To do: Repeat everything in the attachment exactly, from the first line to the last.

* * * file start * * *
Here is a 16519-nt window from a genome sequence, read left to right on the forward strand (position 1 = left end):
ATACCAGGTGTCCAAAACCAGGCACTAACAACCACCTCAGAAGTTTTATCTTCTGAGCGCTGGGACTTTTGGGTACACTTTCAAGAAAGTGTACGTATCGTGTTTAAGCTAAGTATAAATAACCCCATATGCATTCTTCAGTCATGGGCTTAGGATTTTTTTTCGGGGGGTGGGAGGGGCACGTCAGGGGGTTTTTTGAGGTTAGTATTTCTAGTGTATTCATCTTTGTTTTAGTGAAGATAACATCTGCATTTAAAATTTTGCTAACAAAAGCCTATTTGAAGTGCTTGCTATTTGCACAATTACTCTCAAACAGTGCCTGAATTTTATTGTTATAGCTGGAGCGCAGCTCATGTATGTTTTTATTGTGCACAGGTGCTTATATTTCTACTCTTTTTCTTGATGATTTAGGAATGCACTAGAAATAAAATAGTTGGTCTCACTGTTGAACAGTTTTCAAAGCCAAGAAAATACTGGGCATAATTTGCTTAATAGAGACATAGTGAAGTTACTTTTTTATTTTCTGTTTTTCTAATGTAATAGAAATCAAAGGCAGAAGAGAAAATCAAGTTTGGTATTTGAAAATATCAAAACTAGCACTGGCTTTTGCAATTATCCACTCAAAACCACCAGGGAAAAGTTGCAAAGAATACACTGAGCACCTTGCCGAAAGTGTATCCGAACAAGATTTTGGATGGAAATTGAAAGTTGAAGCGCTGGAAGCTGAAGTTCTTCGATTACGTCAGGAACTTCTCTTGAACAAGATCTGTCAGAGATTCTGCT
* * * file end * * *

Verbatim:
Here is a 16519-nt window from a genome sequence, read left to right on the forward strand (position 1 = left end):
ATACCAGGTGTCCAAAACCAGGCACTAACAACCACCTCAGAAGTTTTATCTTCTGAGCGCTGGGACTTTTGGGTACACTTTCAAGAAAGTGTACGTATCGTGTTTAAGCTAAGTATAAATAACCCCATATGCATTCTTCAGTCATGGGCTTAGGATTTTTTTTCGGGGGGTGGGAGGGGCACGTCAGGGGGTTTTTTGAGGTTAGTATTTCTAGTGTATTCATCTTTGTTTTAGTGAAGATAACATCTGCATTTAAAATTTTGCTAACAAAAGCCTATTTGAAGTGCTTGCTATTTGCACAATTACTCTCAAACAGTGCCTGAATTTTATTGTTATAGCTGGAGCGCAGCTCATGTATGTTTTTATTGTGCACAGGTGCTTATATTTCTACTCTTTTTCTTGATGATTTAGGAATGCACTAGAAATAAAATAGTTGGTCTCACTGTTGAACAGTTTTCAAAGCCAAGAAAATACTGGGCATAATTTGCTTAATAGAGACATAGTGAAGTTACTTTTTTATTTTCTGTTTTTCTAATGTAATAGAAATCAAAGGCAGAAGAGAAAATCAAGTTTGGTATTTGAAAATATCAAAACTAGCACTGGCTTTTGCAATTATCCACTCAAAACCACCAGGGAAAAGTTGCAAAGAATACACTGAGCACCTTGCCGAAAGTGTATCCGAACAAGATTTTGGATGGAAATTGAAAGTTGAAGCGCTGGAAGCTGAAGTTCTTCGATTACGTCAGGAACTTCTCTTGAACAAGATCTGTCAGAGATTCTGCT